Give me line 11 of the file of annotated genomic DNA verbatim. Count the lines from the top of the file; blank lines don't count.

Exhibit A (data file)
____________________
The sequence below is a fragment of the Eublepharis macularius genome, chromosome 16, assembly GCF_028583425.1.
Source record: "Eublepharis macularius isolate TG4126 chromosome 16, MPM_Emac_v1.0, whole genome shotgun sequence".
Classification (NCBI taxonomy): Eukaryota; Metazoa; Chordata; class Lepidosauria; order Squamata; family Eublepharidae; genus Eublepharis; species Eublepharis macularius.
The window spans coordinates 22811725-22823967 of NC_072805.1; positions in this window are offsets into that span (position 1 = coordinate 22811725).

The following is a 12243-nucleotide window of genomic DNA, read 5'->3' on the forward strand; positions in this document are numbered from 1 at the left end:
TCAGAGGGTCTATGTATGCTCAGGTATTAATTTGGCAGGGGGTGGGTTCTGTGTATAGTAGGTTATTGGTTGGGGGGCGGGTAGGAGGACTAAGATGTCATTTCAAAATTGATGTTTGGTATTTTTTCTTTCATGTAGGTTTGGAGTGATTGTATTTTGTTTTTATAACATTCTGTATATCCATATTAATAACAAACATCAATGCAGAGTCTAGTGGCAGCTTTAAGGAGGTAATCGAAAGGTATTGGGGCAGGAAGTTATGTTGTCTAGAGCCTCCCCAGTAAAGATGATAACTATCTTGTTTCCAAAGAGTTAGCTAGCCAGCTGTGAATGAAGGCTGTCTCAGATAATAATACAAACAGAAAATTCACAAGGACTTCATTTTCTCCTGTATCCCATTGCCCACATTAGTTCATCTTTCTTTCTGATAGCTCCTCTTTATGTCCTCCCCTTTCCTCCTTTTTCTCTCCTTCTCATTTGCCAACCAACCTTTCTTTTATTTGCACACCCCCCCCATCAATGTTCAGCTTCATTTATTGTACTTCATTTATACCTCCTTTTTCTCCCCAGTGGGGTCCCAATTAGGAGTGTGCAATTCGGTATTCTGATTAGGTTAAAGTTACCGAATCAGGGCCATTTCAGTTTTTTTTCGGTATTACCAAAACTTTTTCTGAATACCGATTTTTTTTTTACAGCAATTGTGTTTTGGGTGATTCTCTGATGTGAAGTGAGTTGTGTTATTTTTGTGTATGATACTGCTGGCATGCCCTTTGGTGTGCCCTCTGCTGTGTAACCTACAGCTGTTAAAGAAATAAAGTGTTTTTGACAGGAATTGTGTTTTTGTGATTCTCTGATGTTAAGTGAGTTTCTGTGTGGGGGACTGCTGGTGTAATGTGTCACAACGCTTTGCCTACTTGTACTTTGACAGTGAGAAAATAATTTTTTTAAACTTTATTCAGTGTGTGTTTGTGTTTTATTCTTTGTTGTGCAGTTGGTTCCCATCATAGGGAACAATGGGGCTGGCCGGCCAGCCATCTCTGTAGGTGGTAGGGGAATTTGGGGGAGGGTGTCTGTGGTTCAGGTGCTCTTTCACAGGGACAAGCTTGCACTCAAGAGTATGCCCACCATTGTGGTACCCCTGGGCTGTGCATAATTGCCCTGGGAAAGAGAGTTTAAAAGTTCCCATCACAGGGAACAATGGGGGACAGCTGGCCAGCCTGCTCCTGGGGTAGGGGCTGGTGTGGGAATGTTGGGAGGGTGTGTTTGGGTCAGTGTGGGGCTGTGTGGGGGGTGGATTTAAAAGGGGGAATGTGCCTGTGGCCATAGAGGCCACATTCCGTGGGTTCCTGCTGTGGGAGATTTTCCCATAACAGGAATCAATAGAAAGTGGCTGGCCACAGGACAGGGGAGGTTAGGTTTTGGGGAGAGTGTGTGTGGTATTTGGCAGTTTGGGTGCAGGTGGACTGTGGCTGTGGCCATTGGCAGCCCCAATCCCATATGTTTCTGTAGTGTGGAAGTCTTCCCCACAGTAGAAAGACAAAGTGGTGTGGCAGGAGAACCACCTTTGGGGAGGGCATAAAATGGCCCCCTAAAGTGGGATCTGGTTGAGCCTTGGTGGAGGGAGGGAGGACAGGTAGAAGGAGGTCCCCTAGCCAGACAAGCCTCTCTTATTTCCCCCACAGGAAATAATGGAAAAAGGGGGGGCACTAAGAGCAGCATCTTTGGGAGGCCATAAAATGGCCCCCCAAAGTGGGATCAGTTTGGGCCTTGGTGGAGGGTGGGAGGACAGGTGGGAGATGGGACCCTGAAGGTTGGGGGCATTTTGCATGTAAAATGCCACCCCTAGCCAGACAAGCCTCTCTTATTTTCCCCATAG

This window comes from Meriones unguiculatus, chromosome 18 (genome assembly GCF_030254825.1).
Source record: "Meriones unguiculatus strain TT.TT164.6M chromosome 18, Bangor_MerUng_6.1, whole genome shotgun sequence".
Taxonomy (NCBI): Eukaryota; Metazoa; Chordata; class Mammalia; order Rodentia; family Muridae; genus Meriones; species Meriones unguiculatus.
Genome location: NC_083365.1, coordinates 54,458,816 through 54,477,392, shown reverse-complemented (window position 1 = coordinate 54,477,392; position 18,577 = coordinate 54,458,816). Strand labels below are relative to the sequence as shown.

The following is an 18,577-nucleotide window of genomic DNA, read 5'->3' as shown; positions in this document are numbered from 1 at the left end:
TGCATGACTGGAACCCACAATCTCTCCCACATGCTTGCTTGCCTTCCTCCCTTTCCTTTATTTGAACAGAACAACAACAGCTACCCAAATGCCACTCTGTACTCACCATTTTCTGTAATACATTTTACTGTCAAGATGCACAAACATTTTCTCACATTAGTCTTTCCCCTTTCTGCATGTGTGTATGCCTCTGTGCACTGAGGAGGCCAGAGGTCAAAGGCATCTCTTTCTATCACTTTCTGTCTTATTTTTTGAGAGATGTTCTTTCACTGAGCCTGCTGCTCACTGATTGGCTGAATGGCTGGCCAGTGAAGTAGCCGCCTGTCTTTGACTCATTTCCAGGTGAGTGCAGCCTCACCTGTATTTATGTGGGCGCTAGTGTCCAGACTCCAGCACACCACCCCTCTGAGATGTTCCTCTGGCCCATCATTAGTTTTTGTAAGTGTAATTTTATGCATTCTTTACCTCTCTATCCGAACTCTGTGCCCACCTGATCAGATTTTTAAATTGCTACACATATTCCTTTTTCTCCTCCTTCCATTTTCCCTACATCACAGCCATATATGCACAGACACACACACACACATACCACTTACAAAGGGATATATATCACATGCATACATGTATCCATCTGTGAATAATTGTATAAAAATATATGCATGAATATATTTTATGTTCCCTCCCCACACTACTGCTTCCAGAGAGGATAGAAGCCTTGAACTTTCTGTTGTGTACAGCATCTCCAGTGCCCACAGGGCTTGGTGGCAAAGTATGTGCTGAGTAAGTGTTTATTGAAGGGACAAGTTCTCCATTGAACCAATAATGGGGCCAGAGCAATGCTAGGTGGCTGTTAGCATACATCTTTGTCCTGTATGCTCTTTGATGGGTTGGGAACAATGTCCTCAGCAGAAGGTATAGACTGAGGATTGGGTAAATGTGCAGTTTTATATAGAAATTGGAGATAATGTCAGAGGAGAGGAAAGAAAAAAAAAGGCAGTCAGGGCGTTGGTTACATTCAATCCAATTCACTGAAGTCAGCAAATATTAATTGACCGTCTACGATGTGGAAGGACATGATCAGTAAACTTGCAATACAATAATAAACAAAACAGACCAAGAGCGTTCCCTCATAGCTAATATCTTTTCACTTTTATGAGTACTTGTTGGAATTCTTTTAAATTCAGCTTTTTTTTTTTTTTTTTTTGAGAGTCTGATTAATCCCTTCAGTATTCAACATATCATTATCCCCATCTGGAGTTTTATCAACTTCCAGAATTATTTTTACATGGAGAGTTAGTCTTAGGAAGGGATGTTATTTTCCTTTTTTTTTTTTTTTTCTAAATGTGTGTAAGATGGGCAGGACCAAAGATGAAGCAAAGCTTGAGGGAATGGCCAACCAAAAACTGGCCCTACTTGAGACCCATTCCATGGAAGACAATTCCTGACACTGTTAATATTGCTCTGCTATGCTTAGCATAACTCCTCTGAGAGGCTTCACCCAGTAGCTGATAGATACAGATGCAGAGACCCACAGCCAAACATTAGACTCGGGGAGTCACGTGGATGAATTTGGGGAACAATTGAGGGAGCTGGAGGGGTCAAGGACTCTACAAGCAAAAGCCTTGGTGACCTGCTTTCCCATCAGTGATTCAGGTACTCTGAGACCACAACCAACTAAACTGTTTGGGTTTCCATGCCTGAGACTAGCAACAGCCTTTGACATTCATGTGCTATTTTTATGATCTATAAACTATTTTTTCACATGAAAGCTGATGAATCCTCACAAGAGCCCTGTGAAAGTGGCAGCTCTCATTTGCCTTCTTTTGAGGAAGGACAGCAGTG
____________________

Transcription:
The following is an 18,577-nucleotide window of genomic DNA, read 5'->3' as shown; positions in this document are numbered from 1 at the left end: